By Bernard Wood
“For every complex problem, there is a simple, easy to understand, incorrect answer” -Albert von Szent-Györgyi
Albert von Szent-Györgyi won the Nobel Prize in Physiology or Medicine in 1937 “for his discoveries in connection with the biological combustion process with special reference to vitamin C and the catalysis of fumaric acid” and in the view of many he was unfortunate not to have won a second Nobel Prize for his subsequent work on muscle physiology. Szent-Györgyi made the observation cited above because he was aware that in vitro experiments were unlikely to capture the complexity of the in vivoreality. This is because all of the metabolic pathways that are illustrated as separate entities in textbooks almost certainly interact with each other. Thus the resultant of a combination of pathways is not readily captured by experiments that are designed to isolate a single pathway.
I have often thought about Szent-Györgyi’s observation in connection with human evolution and I am convinced that we have unreasonable expectations about what can be achieved by paleoanthropologists. For example, a lot of intellectual effort goes into developing hypotheses that are meant to explain what we infer to be important “events” in human evolution (e.g., the evolution of the upright posture and bipedalism, the evolution of a large brain, the evolution of language, etc, etc.). These efforts make many assumptions, but I want to focus on three of them.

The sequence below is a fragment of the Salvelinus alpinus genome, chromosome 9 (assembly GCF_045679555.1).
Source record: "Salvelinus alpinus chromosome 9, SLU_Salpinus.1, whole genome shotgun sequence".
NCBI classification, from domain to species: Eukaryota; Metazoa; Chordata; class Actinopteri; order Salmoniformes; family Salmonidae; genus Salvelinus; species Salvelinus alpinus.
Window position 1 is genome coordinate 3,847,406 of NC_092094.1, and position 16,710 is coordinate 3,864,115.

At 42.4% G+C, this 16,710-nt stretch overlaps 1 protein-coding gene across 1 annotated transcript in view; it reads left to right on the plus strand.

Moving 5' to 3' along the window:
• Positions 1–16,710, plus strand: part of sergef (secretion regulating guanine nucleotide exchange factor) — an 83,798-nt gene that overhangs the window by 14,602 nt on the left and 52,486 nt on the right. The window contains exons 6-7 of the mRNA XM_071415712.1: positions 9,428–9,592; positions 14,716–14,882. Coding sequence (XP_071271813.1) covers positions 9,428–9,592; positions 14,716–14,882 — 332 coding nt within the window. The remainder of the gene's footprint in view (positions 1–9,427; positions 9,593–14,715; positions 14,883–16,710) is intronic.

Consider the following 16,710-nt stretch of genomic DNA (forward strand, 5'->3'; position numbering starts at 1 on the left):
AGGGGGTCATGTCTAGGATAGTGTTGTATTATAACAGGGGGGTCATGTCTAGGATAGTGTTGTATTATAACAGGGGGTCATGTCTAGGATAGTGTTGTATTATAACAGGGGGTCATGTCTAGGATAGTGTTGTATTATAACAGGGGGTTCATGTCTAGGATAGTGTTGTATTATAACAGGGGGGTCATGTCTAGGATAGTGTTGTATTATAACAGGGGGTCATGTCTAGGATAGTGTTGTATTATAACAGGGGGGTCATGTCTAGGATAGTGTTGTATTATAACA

The first assumption is that we have a good enough fossil record, plus good contextual information about that fossil record, to “know” where these “events” occurred and the circumstances that surrounded their occurrence. It seems to me inconceivable that the meager fossil record we have of the first several million years of hominin evolution captures all there is to know about the tempo and mode of evolutionary change in the hominin clade. There is a widespread assumption, especially among those who see simplicity in the hominin fossil record, that an upright posture and bipedalism only evolved once. Sure, this assumption certainly simplifies the problem, but we do not yet know whether it over-simplifies it.
The second assumption is that the types of change I am referring to really are “events” in the sense that they took place in a defined place and their time course was relatively short. They look like that to us, but I suspect that they look that way because of the paucity of evidence, not because they really are actual events.
The third assumption is that these events are the result of selection pressures that have a single, primary, cause (e.g., endurance running, the substitution of one expensive tissue for another, meat eating, etc. etc.).
My instinct is that the principle Szent-Györgyi alluded to in relation to explanations for physiological phenomena applies in spades to attempts to “explain” morphological changes significant enough to be interpreted as “events” in hominin evolution. Consider that the researchers who study living populations of modern humans find it hard enough to “explain” why contemporary hunter-gatherers hunt. So why on earth should we expect it to be easier to determine the nature of selection pressures that operated several million years ago? Especially, when we are doing it with one hand tied behind our back (a metaphor for the sparse fossil record) and in the absence of a timepiece, a calendar or a map (metaphors for poor temporal control and thousands of square miles of missing data).
PS. I had started thinking about and writing this blog when I was asked to comment on a manuscript by Matt Cartmill that makes some of the same points. Depending on your point of view this could either be the result of canalization, or an example of homoplasy, or possibly both.